We can determine an arm's length profit margin (expressed as operating profit divided by net sales) of a controlled taxpayer (“tested party”) by using a first-order autoregressive model, which we can show (like any stable first-order difference equation) to be equivalent to a range of comparable “routine” profit margins plus a weighted random error time series.
Since classical (Smith, Ricardo) economics, we can let the profit margin in period t > 0 be composed of a common (or routine) element plus a surplus, variously called excess, “quasi-rent” or other more nebulous expressions:
(1) Y(t) = α + S(t),
where the unknown parameter to be estimated (α) represents a “routine” (Ricardo’s return to “risk and trouble”) or normal profit margin, which is expected to be common to the rival enterprises in a similar industry, and S(t) represents a surplus profit margin. In competition, measured by a large number of enterprises in the selected industry, S(t) is expected to dissipate from the price-reducing effect of innovating entrants. In oligopoly, S(t) persists because of barriers to entry, such as high market share resulting from product differentiation or from increasing returns to scale.
We shall model the surplus profit margin as an autoregressive (AR(1)) process, which has well-known stable and cyclical dynamics.
(2) S(t) = ρ S(t – 1) + V(t),
where we expect ABS(ρ) < 1 and V(t) ≈ Normal(0, σ), i.e., the random error is assumed to have a normal distribution with zero mean and constant variance.
We know that equation (1) implies that Y(t – 1) = α + S(t – 1), which implies further that Y(t – 1) − α = S(t – 1). We substitute equation (2) into (1), and utilize this transposed expression Y(t – 1) − α = S(t – 1) to obtain:
(3) Y(t) = α + ρ S(t – 1) + V(t),
= α + ρ (Y(t – 1) – α) + V(t),
= α + ρ Y(t – 1) – ρ α + V(t),
= (1 – ρ) α + ρ Y(t – 1) + V(t),
(4) Y(t) = C + ρ Y(t – 1) + V(t), where C = (1 – ρ) α.
Model (4) is called AR(1) with a constant drift, and is more parsimonious than (3) because we reduced from two (S(t – 1), Y(t)) to one variable per comparable observation, the time-series Y(t). Equation (4) can be estimated by using OLS such that we obtain C, ρ, and σ. See e.g. Maurice Kendall & Keith Ord, Time Series (3rd edition), Edward Arnold, 1990, section 7.2 (Fitting autoregressions).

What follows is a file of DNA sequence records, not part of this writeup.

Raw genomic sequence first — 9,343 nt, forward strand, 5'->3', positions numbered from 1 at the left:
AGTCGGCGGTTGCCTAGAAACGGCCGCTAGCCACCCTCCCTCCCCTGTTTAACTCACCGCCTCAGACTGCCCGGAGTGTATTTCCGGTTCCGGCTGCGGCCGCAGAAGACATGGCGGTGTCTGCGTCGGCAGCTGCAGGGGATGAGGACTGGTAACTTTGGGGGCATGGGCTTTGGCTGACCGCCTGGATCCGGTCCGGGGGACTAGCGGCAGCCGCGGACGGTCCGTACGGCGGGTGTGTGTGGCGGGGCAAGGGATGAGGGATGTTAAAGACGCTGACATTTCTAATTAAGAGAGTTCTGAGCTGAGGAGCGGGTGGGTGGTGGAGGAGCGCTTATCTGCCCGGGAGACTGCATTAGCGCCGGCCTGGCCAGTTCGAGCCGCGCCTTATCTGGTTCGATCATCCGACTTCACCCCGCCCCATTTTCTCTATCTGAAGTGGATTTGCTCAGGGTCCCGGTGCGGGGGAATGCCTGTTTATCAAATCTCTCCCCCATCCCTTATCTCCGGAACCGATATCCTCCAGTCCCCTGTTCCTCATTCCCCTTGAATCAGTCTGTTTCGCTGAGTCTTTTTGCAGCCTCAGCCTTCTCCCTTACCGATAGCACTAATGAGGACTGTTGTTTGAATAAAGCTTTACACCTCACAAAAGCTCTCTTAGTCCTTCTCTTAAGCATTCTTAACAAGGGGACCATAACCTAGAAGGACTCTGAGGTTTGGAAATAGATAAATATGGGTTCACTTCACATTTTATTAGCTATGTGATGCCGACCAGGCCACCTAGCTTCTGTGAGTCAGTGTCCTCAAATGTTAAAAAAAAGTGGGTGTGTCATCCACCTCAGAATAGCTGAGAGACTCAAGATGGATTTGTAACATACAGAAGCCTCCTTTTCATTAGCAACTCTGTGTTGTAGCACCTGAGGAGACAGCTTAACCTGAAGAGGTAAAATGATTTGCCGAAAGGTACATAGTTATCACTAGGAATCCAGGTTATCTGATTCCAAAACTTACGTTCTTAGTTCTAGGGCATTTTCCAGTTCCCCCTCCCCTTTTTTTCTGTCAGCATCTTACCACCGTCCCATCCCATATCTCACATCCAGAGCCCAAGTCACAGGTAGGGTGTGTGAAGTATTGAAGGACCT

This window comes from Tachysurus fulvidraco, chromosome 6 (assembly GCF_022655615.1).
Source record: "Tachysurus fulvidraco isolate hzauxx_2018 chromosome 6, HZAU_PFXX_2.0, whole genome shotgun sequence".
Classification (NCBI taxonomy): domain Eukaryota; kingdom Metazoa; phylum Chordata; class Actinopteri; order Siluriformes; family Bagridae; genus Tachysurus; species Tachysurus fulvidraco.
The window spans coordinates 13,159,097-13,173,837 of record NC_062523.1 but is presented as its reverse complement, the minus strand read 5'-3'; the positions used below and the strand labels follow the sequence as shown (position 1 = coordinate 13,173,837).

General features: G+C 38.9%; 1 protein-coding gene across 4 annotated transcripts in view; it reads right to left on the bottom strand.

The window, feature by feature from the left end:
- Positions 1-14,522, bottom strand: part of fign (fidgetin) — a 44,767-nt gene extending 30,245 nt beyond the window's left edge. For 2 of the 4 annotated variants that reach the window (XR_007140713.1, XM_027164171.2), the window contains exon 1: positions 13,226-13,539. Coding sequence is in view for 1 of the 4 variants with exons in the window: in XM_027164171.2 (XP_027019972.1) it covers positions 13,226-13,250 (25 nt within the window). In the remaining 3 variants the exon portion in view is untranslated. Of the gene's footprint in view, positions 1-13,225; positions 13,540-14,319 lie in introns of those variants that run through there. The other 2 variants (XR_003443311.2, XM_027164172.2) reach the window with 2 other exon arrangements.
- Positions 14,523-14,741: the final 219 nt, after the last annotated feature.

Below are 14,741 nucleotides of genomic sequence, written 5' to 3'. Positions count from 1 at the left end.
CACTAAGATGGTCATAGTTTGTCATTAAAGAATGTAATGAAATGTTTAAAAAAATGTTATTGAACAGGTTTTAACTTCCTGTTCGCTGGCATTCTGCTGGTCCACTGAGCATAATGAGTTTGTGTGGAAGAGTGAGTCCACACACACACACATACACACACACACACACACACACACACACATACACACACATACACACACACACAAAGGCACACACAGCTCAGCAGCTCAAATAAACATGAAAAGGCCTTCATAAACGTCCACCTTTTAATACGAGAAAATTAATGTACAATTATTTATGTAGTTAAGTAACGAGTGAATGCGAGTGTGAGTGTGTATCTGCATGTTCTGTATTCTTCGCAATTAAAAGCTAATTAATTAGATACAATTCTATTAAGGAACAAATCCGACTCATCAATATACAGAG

Using the Lag Operator to Show Invertibility
The lag operator (L) is useful in time series analysis to convert an AR(p) process into a moving average MA(q) process. We multiply L to a variable producing one-period lag value of the same variable:
(5) L Y(t) = Y(t – 1).
Applying L to Y(t – 1) = L (L Y(t)) = L2 Y(t) = Y(t – 2). In general, we obtain the formula:
(6) Lk = Y(t – k).
The L-operator does not change a constant; thus, L C = C, where C is a constant such as the intercept of (4).
Here is an interesting invertible development. We can use the L-operator such that (4) becomes:
(7) (1 – ρ L) Y(t) = C + V(t), and obtain:
Y(t) = (1 – ρ L)−1 (C + V(t)), which becomes:
Y(t) = (1 – ρ L)−1 C + (1 + ρ L + ρ2 L2 + ρ3 L3 + …) V(t),
Y(t) = λ + V(t) + ρ V(t − 1) + ρ2 V(t – 2) + ρ3 V(t – 3) + …, where λ = (1 – ρ L)−1 C.
(8) Y(t) = λ + φ0 V(t) + φ1 V(t − 1) + φ2 V(t – 2) + φ3 V(t – 3) + …, where φ0 = 1.
Since the L-operator does not change the constant, we can simplify the intercept of (8) and obtain:
(9) λ = (1 – ρ L)−1 C = (1 – ρ)−1 C = C / (1 – ρ).
Equation (8) shows that (4) is equivalent to a constant (aka “routine”) profit margin (λ), common to the rival comparable enterprises in the selected industry, plus a decreasing weighted indefinite order of random shocks, V(t) for t > 0. Since the one-period lag coefficient is expected to be less than one, and so this dynamic system is stable, the effect of past random shocks dissipate as we consider back years from the audit year. The difference between our dynamic or autoregressive model (4) or (8) and the naïve constant mean profit margin model, postulated in the OECD Transfer Pricing Guidelines, ¶ 2.90 (“net profit divided by sales”), is that the estimated constant (“routine”) operating profit margin (λ) and the random error structure are radically different. To see this difference, take the expected value and consider the variance of both models.
Proof is in the pudding! In a given transfer pricing case, we can test the explanatory power of the naïve versus the AR(1) model by subjecting them to a simple Friedman (1953, p. 7) type demarcation criterion that “the only relevant test of the validity of a hypothesis is comparison of its predictions with experience.” See Milton Friedman, “The Methodology of Positive Economics” in his Essays in Positive Economics, University of Chicago Press, 1953.
Ednaldo Silva (Ph.D.) is founder and managing director at RoyaltyStat. He helped draft the US transfer pricing regulations and developed the comparable profits method called TNNM by the OECD. He can be contacted at: email@example.com
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